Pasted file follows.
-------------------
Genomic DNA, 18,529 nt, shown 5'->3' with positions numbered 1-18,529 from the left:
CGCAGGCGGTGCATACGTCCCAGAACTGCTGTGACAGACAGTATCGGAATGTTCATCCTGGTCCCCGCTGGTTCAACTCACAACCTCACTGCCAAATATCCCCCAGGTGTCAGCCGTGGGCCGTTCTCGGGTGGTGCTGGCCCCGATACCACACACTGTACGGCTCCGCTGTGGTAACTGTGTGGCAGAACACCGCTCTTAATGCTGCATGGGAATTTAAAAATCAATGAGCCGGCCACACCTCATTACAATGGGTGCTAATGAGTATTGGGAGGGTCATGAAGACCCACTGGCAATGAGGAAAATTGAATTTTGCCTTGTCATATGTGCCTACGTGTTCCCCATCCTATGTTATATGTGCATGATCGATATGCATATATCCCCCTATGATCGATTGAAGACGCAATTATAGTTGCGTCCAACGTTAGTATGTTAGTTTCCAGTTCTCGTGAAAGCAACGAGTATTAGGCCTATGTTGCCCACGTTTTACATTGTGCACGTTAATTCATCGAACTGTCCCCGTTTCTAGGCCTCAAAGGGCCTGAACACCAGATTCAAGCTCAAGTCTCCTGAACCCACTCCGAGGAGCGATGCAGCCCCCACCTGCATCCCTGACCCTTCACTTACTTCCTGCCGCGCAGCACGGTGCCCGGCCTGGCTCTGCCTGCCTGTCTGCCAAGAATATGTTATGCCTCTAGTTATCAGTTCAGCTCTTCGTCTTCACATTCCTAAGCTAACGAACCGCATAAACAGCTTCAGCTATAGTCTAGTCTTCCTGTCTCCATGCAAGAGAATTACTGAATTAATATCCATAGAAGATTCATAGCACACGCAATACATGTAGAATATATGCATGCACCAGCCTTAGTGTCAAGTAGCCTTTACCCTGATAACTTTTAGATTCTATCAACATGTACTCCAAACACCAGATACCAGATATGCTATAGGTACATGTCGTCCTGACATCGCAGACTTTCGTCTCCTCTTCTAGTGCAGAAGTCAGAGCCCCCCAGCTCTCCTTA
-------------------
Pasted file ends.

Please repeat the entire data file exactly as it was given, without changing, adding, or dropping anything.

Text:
Genomic DNA, 18,529 nt, shown 5'->3' with positions numbered 1-18,529 from the left:
CGCAGGCGGTGCATACGTCCCAGAACTGCTGTGACAGACAGTATCGGAATGTTCATCCTGGTCCCCGCTGGTTCAACTCACAACCTCACTGCCAAATATCCCCCAGGTGTCAGCCGTGGGCCGTTCTCGGGTGGTGCTGGCCCCGATACCACACACTGTACGGCTCCGCTGTGGTAACTGTGTGGCAGAACACCGCTCTTAATGCTGCATGGGAATTTAAAAATCAATGAGCCGGCCACACCTCATTACAATGGGTGCTAATGAGTATTGGGAGGGTCATGAAGACCCACTGGCAATGAGGAAAATTGAATTTTGCCTTGTCATATGTGCCTACGTGTTCCCCATCCTATGTTATATGTGCATGATCGATATGCATATATCCCCCTATGATCGATTGAAGACGCAATTATAGTTGCGTCCAACGTTAGTATGTTAGTTTCCAGTTCTCGTGAAAGCAACGAGTATTAGGCCTATGTTGCCCACGTTTTACATTGTGCACGTTAATTCATCGAACTGTCCCCGTTTCTAGGCCTCAAAGGGCCTGAACACCAGATTCAAGCTCAAGTCTCCTGAACCCACTCCGAGGAGCGATGCAGCCCCCACCTGCATCCCTGACCCTTCACTTACTTCCTGCCGCGCAGCACGGTGCCCGGCCTGGCTCTGCCTGCCTGTCTGCCAAGAATATGTTATGCCTCTAGTTATCAGTTCAGCTCTTCGTCTTCACATTCCTAAGCTAACGAACCGCATAAACAGCTTCAGCTATAGTCTAGTCTTCCTGTCTCCATGCAAGAGAATTACTGAATTAATATCCATAGAAGATTCATAGCACACGCAATACATGTAGAATATATGCATGCACCAGCCTTAGTGTCAAGTAGCCTTTACCCTGATAACTTTTAGATTCTATCAACATGTACTCCAAACACCAGATACCAGATATGCTATAGGTACATGTCGTCCTGACATCGCAGACTTTCGTCTCCTCTTCTAGTGCAGAAGTCAGAGCCCCCCAGCTCTCCTTA